FIG. 2 is a lateral view of the control device of FIG. 1 as seen from behind the arrow II in FIG. 1;
FIG. 3 is a bottom view III of the device in FIG. 1 with the lower cover cap removed;
FIG. 4 is a plan view of the lower slide unit in FIG. 1, and;
FIG. 5 is a plan view of the upper slide unit in FIG. 1.
A control lever 1 has a ball and socket joint 2, the spherical part 3 of which comprises part of the control lever 1 and the stationary part 4 of which is secured to the plate 6 by means of a housing part 5, with which the entire control device can be attached to the arm rest of a wheelchair, for example, by means of screws. The housing part 5 is held by means of screws 7 which simultaneously support a stop ring 8, the stop edge 9 of which limits the deflection movements of the control lever 1.
The upper segment 10 of the control lever 1 is embraced by a moveable bushing 11, the lower end 13 of which is pressed against a disk 14 by a coil spring 12. Disk 14 is held on the upper surface of the plate 6 by the stop ring 8. The force of the pressure spring 12 is adjustable by screw ring 15 which can be moved up or down on the threaded portion 16 of the upper segment 10. The spring urges the lower end 13 of the bushing against the disk 14 and provides the restoration force for the control lever 1 as well. The upper part 10 of the lever 1 and the pressure spring 12 is covered by a cap 17 which is secured by an internally-threaded knob 18 which is screwed on the threaded end 19 of the lever 1. A flexible sealing boot 20 is provided between the bushing 11 and the stop ring 8.
The housing part 5 has a radial flange 21 containing holes 22 and 23 lying diametrically opposed to one another through which the bolts 24 and 25 extend and which hold washers 26 and 27 and bushings 28 and 29, as well as washer 30 and 31, which are all drawn against the flange 21 by means of the nuts 32 and 33.
Between the washers 26, 27 and 30, 31, two plates 34 and 35 are slidably disposed. The bushings 28 and 29 slide in the elongated guide apertures 36 and 37 in the plates 34 and 35 in a manner which is free from clearance. The construction of the plates 34 and 35 and the arrangement of the apertures 36 and 37 are best shown in FIG. 3-5. The plates 34 and 35 are movable along the axes of the apertures 36, 38 and 37, 39 in an easily displaceable manner and free from clearance. Vertically-aligned 38 and 39 in the stacked plates 34 and 35, respectively, surround bushing 29 within which the bushing 29 slides in a manner free of clearance. Similarly apertures 36 and 37 surround bushing 28.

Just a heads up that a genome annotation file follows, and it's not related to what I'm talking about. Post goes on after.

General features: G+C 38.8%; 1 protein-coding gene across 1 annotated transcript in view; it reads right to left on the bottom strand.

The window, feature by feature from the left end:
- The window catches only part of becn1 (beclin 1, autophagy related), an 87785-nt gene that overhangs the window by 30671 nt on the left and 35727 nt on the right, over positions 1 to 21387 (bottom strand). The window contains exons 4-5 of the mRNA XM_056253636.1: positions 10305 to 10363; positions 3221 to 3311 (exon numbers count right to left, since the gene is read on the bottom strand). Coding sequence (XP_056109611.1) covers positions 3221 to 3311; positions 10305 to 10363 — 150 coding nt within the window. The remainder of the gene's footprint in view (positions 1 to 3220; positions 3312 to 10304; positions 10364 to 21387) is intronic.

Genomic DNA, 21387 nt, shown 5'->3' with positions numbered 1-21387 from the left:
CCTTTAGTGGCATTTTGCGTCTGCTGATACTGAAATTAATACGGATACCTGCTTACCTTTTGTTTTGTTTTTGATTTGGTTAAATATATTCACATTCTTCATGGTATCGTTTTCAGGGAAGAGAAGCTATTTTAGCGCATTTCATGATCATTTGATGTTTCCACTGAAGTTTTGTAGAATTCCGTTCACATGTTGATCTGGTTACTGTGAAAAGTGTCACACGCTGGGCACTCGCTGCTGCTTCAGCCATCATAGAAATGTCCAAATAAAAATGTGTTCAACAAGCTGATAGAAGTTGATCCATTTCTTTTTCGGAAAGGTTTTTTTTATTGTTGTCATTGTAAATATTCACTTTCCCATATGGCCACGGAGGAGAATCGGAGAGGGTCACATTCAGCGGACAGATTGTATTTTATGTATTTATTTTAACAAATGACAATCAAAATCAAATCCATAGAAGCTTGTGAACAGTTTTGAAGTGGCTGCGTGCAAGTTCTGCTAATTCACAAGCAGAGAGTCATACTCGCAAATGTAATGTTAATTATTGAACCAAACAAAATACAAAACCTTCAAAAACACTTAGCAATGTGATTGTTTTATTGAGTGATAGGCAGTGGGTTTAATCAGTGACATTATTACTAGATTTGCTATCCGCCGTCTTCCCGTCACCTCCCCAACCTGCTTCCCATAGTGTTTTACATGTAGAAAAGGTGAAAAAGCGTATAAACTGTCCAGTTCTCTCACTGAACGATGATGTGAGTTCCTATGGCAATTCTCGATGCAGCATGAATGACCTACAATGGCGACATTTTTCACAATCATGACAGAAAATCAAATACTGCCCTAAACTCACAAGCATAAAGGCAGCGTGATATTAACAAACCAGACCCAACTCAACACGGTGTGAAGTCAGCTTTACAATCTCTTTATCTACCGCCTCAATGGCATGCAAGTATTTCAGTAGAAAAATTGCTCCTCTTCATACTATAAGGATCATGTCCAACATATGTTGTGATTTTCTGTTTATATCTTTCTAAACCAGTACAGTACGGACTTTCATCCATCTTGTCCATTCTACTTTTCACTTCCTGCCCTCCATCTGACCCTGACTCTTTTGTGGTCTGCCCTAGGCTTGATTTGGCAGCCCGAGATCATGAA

Between the apertures 39 and 37 there is located in the plate 35 a connector slot 40 which is inclined at an angle of to 45° the direction of plate movement i.e., along the axes of elongated apertures 37, 39. A similar connector slot 41 is provided in the plate 34 between apertures 38 and 36, inclined at an angle of 45° in a direction opposite aperture 40. As can be seen from FIG. 3, in connection with FIG. 1, a bushing 42 extends through the crossing connector link apertures 40 and 41 of superimposed plates 34 and 35, which bushing is so dimensioned that it can slide in the connector slots in a manner free of clearance. There is located on the bushing 42 a radial flange 43 which bears against the upper surface of 34 in a sliding manner. A washer 44 is slid onto the other end of the busing 42 which abuts the underside of plate 35 and is held on the bushing by means of a security retaining ring 45.